Although not yet officially announced, it appears that Türkiye will hold presidential and parliamentary elections on May 14, 2023. President Erdoğan is running for a third term and the group of six opposition parties known as the “table of six”, still has to agree on a candidate for president. To use two popular phrases used to define the changing global order, Türkiye is also at an “inflection point” or at a “defining moment”. Because in these elections, the people of Türkiye will judge the two decades of the Justice and Development Party’s (AKP) increasingly authoritarian rule. And the world would judge them accordingly since these elections are the last exit for democracy, the separation of powers, the independence of the judiciary, and accountability.
With the war in Ukraine, the “emerging world order” has once again become a current topic even though the use of the word “order” in the global context does not correspond to its Merriam-Webster definition which is “the state of peace, freedom from confused or unruly behavior, and respect for law or proper authority”.
On his first trip to Europe, in June 2021, President Biden arrived at Brussels having mustered the support of the G7 on Russia and China. His principal task at the NATO summit was to put the four troubling years with President Trump behind and rally NATO’s support in the strategic competition with Russia and China.
Last week, the Turkish government sent a letter to the United Nations formally requesting that henceforth it be referred to as “Türkiye” which was immediately agreed upon. The move was seen as part of a push by Ankara to dissociate its name from the bird, turkey, and some negative connotations that are associated with it. The Turkish word for Egypt is “Mısır”. The word also means corn. Yet, never in my life, not even once, have I thought of corn, popcorn, or genetically modified corn when I heard the word Mısır. For me, regardless of being called Turkey or Türkiye, my country will always be Atatürk’s Republic.
A country’s foreign policy is shaped by its identity, sense of belonging, world outlook, and geographic location. This last one is a constant; the others are subject to evolution, change, and definition/redefinition within the limits of reason. In today’s polarized Turkey, we do not have a consensus on any of the first three and the last one happens to be a double-edged sword. In countries enjoying such consensus, the task of governments is to merge these with national power into policies designed to maximize national interest. This requires realism, calm, poise, prudence, consistency, and determination.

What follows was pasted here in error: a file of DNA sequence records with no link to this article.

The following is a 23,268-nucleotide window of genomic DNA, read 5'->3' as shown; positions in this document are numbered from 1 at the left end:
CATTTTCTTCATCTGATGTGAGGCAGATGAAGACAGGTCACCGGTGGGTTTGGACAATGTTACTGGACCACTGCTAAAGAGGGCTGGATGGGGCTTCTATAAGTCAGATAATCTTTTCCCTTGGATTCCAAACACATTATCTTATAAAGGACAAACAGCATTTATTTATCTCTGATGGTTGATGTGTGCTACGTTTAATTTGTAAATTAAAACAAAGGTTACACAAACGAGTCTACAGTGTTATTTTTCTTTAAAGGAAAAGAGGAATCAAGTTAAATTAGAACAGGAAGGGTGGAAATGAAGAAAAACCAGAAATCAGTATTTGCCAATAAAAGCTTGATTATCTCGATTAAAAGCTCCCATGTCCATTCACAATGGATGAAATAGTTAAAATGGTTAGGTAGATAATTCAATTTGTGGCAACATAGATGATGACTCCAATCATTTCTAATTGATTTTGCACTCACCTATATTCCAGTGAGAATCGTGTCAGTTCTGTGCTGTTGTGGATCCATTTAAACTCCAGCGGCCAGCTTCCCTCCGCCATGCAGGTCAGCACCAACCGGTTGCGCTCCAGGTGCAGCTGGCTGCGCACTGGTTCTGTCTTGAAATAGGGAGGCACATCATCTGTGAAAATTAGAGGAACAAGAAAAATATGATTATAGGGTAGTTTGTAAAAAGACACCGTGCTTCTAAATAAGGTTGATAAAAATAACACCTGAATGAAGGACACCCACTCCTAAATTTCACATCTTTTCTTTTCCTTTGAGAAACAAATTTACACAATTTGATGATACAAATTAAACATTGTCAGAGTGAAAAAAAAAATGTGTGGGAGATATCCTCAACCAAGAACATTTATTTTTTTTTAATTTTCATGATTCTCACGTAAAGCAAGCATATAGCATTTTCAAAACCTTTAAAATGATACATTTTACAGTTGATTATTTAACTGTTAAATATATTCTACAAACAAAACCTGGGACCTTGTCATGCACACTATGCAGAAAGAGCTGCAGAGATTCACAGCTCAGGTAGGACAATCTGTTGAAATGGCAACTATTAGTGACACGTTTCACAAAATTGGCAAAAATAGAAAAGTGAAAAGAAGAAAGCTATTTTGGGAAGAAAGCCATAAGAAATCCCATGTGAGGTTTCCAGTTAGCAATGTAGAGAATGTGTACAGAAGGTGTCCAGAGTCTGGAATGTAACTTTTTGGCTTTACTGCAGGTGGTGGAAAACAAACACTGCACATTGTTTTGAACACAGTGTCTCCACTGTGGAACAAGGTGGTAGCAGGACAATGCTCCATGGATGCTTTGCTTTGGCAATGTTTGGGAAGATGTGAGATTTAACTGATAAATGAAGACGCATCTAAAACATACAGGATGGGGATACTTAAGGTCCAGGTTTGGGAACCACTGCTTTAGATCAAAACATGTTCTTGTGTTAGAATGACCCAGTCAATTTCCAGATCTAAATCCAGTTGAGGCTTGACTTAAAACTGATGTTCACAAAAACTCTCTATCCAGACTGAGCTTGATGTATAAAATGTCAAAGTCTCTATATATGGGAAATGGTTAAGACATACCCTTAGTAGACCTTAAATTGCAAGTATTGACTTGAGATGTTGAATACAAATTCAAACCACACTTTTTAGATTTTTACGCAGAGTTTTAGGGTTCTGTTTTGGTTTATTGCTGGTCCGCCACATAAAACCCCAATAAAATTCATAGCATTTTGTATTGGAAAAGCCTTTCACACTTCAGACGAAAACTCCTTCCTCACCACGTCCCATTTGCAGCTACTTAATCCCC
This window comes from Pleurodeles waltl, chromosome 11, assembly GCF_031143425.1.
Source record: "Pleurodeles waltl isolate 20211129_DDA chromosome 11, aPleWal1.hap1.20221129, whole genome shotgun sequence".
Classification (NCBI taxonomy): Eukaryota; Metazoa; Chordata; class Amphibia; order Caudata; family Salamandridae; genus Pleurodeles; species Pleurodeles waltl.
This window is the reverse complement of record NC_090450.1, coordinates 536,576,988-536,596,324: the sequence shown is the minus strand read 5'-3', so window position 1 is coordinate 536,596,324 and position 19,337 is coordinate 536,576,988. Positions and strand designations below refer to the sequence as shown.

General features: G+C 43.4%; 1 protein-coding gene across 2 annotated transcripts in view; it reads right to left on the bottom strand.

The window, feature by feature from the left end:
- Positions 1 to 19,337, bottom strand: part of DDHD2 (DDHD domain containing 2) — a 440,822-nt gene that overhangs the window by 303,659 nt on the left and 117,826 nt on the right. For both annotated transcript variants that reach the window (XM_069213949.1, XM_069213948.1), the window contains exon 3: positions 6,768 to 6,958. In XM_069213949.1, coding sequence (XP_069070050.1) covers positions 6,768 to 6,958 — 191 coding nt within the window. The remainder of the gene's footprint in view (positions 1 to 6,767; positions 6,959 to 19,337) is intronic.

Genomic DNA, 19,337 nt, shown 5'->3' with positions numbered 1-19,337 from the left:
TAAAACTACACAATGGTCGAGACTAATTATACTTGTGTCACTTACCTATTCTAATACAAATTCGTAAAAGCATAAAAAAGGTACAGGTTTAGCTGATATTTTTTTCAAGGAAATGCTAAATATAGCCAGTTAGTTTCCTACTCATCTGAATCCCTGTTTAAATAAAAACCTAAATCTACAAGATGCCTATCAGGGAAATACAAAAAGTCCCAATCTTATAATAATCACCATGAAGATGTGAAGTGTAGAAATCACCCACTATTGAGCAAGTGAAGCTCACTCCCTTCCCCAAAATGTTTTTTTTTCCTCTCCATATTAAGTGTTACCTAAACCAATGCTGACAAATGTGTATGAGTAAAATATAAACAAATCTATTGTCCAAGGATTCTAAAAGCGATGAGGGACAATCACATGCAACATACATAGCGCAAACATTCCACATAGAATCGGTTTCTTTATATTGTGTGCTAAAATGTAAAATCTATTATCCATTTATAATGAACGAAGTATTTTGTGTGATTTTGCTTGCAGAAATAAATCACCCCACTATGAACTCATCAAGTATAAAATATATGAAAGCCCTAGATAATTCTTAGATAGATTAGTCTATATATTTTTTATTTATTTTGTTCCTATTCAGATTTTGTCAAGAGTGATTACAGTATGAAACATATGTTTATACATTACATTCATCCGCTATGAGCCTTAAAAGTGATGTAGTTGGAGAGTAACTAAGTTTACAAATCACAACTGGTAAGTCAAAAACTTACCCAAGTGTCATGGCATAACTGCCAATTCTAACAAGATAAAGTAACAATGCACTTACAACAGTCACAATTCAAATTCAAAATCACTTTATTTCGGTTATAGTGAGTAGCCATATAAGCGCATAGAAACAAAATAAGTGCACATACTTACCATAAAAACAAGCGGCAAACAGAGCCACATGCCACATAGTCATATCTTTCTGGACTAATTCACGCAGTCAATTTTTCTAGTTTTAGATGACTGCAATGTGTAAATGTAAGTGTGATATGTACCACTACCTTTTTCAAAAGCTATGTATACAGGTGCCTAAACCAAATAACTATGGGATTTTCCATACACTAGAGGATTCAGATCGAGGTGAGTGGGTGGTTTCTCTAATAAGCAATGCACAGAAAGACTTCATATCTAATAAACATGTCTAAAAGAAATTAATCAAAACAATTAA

Last week, the US House of Representatives approved 40 billion dollars in additional aid for Ukraine by a vote of 368-57. The package of military, economic and humanitarian support was 7 billion dollars more than the 33 billion President Biden had requested. The package is expected to pass the Senate this week.
On January 26, the US and NATO delivered their written responses to Russia’s security demands in Eurasia. A day later, Foreign Minister Sergey Lavrov told the media that the responses offer grounds for serious talks only on matters of secondary importance; that there is no positive response to the main issue which is continued NATO enlargement towards the east and the deployment of strike weapons that can pose a threat to Russian territory.
In mid-December 2021, Russia handed the West two draft documents, “Agreement on Measures to Ensure the Security of the Russian Federation and Member States of the North Atlantic Treaty Organization”[i] and “Treaty Between the United States of America and the Russian Federation on Security Guarantees”[ii].
In their phone call of December 30, Presidents Biden and Putin agreed to the sequence of Strategic Stability Dialogue starting on the 9th and 10th in Geneva, a NATO-Russia Council (NRC) meeting on the 12th, and an OSCE meeting on the 13th. The three sets of talks are now behind.
With the New Year and Christmas celebrations behind, the world is back to the realities of the day. And the new year’s first surprise was the turmoil in Kazakhstan.
In their phone call of December 30, Presidents Biden and Putin had agreed to the sequence of Strategic Stability Dialogue starting on the 9th and 10th in Geneva, a NATO-Russia Council conversation on the 12th, and an OSCE meeting on the 13th.
Thus, during the past week, Secretary Blinken and senior officials of the US State Department were engaged in intensive telephone diplomacy with Washington’s allies and friends across the globe to secure a broad front against Russia in Ukraine. The readout of Deputy Secretary Sherman’s call with Georgian Foreign Minister Zalkaliani said, they “emphasized the need to uphold the right of sovereign nations to choose their own security arrangements and support Georgia and Ukraine’s sovereignty and territorial integrity in the face of continued Russian aggression and discussed how to enhance peace and security in Europe.”